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Ramsay Hunt Syndrome Associated with Central Nervous System Involvement in an Adult


Affiliations
1 Department of Clinical Neurological Sciences, London Health Sciences Centre (LHSC), London, ON, Canada
2 Pharmacy Services, London Health Sciences Centre (LHSC) and Department of Medicine, Schulich School of Medicine and Dentistry, Western University, London, ON, Canada
3 Division of Infectious Diseases, Department of Medicine, London Health Sciences Centre (LHSC), London, ON, Canada
 

Ramsay Hunt syndrome associated with varicella zoster virus reactivation affecting the central nervous system is rare. We describe a 55-year-old diabetic female who presented with gait ataxia, right peripheral facial palsy, and painful vesicular lesions involving her right ear. Later, she developed dysmetria, fluctuating diplopia, and dysarthria. Varicella zoster virus was detected in the cerebrospinal fluid by polymerase chain reaction. She was diagnosed with Ramsay Hunt syndrome associated with spread to the central nervous system. Her facial palsy completely resolved within 48 hours of treatment with intravenous acyclovir 10mg/kg every 8 hours. However, cerebellar symptoms did not improve until a tapering course of steroid therapy was initiated.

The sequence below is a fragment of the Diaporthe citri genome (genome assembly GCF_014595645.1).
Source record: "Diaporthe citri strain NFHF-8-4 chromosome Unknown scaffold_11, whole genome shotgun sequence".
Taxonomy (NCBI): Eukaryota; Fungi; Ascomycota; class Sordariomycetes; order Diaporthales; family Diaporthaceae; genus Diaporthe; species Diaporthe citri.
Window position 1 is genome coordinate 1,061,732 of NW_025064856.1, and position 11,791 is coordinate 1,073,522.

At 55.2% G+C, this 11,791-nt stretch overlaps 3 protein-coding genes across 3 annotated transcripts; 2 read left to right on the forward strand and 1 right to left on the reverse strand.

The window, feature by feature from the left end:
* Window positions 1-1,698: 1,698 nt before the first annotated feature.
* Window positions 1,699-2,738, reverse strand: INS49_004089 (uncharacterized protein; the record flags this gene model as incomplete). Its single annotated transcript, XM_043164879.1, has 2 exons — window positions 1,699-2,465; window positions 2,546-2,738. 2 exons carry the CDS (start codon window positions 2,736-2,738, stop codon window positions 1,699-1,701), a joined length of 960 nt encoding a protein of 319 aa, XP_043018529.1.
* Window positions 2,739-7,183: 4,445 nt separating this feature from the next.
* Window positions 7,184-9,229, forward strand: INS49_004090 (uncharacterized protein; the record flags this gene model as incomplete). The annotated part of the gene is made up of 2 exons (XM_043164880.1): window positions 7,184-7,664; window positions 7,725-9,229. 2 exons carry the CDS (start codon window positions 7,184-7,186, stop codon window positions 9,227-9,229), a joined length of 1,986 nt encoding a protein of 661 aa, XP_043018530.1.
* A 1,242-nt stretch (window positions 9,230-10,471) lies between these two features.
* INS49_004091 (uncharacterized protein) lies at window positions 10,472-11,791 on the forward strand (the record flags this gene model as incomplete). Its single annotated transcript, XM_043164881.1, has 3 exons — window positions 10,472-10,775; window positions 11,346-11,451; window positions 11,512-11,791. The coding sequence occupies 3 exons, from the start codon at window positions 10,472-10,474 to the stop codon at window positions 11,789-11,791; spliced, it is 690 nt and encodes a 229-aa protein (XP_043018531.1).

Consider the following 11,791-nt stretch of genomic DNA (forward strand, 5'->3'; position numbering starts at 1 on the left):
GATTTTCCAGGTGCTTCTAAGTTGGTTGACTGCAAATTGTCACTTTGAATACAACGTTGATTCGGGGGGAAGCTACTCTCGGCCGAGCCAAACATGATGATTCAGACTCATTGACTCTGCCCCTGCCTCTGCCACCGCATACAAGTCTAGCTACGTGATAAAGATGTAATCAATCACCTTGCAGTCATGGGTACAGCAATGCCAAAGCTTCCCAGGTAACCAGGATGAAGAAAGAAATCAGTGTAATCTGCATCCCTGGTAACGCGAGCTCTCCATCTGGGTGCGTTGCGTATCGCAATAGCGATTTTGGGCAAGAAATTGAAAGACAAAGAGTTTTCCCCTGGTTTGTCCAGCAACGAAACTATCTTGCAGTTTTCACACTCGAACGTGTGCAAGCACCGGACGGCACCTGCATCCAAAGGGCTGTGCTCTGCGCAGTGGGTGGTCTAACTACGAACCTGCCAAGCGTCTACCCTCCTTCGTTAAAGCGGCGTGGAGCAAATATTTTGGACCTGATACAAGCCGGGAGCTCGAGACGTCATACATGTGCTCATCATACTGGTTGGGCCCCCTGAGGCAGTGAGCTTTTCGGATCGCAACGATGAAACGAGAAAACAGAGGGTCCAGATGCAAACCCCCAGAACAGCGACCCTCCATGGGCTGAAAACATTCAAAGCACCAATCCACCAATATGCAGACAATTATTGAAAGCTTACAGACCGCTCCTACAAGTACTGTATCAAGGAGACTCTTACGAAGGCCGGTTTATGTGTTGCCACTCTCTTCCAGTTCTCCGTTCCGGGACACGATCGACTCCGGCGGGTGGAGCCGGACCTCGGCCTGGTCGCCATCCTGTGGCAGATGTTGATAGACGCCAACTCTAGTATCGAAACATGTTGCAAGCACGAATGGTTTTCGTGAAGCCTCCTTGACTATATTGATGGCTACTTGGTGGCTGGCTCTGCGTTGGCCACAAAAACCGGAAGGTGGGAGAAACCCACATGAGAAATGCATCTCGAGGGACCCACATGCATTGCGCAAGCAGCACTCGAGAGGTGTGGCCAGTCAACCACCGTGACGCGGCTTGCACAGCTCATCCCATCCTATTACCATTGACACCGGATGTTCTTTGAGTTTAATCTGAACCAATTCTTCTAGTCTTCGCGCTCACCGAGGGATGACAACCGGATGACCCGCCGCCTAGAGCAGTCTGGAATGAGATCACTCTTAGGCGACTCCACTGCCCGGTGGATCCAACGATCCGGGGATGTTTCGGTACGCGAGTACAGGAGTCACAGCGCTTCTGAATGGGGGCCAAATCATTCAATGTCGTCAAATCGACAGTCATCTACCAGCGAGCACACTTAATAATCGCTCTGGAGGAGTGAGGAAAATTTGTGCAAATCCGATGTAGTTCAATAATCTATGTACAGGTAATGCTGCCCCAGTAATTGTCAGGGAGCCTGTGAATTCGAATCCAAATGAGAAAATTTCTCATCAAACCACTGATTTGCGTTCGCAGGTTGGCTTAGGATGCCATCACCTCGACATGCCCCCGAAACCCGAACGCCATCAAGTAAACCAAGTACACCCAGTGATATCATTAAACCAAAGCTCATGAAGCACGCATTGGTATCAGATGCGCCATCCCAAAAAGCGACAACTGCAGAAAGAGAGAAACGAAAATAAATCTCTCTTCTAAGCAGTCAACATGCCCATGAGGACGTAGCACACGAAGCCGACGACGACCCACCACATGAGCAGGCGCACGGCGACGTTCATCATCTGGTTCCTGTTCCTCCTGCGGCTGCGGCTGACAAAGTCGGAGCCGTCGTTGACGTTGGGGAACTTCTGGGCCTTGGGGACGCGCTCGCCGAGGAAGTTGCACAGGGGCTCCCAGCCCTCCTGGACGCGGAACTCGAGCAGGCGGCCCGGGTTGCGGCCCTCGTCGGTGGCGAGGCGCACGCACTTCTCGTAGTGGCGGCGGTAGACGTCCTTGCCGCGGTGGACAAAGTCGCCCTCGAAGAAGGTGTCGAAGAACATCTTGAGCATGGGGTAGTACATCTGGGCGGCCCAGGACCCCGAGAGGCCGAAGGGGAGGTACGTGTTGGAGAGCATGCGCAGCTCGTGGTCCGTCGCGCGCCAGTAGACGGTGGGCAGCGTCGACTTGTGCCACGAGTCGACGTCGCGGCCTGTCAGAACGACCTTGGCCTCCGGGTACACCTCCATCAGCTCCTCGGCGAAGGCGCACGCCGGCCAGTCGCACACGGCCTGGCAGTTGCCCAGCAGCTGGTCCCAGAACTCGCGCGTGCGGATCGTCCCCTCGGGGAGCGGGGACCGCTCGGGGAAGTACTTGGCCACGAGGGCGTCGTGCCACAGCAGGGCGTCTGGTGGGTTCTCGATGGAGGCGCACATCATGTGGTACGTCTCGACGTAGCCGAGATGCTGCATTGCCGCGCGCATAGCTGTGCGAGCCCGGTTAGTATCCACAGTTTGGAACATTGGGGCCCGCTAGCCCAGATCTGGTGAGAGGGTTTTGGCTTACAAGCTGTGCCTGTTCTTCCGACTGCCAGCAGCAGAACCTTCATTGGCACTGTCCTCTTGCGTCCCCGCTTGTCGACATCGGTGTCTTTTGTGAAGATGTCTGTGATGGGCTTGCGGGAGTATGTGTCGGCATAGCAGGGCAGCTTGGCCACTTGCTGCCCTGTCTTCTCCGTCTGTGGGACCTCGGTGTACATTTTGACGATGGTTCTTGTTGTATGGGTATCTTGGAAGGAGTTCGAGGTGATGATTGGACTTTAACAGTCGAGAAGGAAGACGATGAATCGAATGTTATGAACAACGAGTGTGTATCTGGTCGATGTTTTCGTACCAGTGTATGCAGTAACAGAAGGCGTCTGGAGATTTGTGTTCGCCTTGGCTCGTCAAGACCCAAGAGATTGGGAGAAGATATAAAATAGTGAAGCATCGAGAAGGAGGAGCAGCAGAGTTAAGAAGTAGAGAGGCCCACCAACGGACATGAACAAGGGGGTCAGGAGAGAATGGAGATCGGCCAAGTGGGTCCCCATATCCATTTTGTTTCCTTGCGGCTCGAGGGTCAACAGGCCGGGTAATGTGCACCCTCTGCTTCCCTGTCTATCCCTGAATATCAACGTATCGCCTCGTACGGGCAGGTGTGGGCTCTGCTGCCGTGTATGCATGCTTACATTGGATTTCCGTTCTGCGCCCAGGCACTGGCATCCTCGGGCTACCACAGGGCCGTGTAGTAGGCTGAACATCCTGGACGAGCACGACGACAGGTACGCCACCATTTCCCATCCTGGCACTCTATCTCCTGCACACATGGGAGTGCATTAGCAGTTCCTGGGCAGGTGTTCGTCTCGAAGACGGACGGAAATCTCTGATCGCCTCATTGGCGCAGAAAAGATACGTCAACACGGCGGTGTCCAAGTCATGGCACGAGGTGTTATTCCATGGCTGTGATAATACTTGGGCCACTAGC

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  • Ramsay Hunt Syndrome Associated with Central Nervous System Involvement in an Adult

Abstract Views: 98  |  PDF Views: 0

Authors

Tommy L. H. Chan
Department of Clinical Neurological Sciences, London Health Sciences Centre (LHSC), London, ON, Canada
Ana M. Cartagena
Department of Clinical Neurological Sciences, London Health Sciences Centre (LHSC), London, ON, Canada
Anne Marie Bombassaro
Pharmacy Services, London Health Sciences Centre (LHSC) and Department of Medicine, Schulich School of Medicine and Dentistry, Western University, London, ON, Canada
Seyed M. Hosseini-Moghaddam
Division of Infectious Diseases, Department of Medicine, London Health Sciences Centre (LHSC), London, ON, Canada

Abstract


Ramsay Hunt syndrome associated with varicella zoster virus reactivation affecting the central nervous system is rare. We describe a 55-year-old diabetic female who presented with gait ataxia, right peripheral facial palsy, and painful vesicular lesions involving her right ear. Later, she developed dysmetria, fluctuating diplopia, and dysarthria. Varicella zoster virus was detected in the cerebrospinal fluid by polymerase chain reaction. She was diagnosed with Ramsay Hunt syndrome associated with spread to the central nervous system. Her facial palsy completely resolved within 48 hours of treatment with intravenous acyclovir 10mg/kg every 8 hours. However, cerebellar symptoms did not improve until a tapering course of steroid therapy was initiated.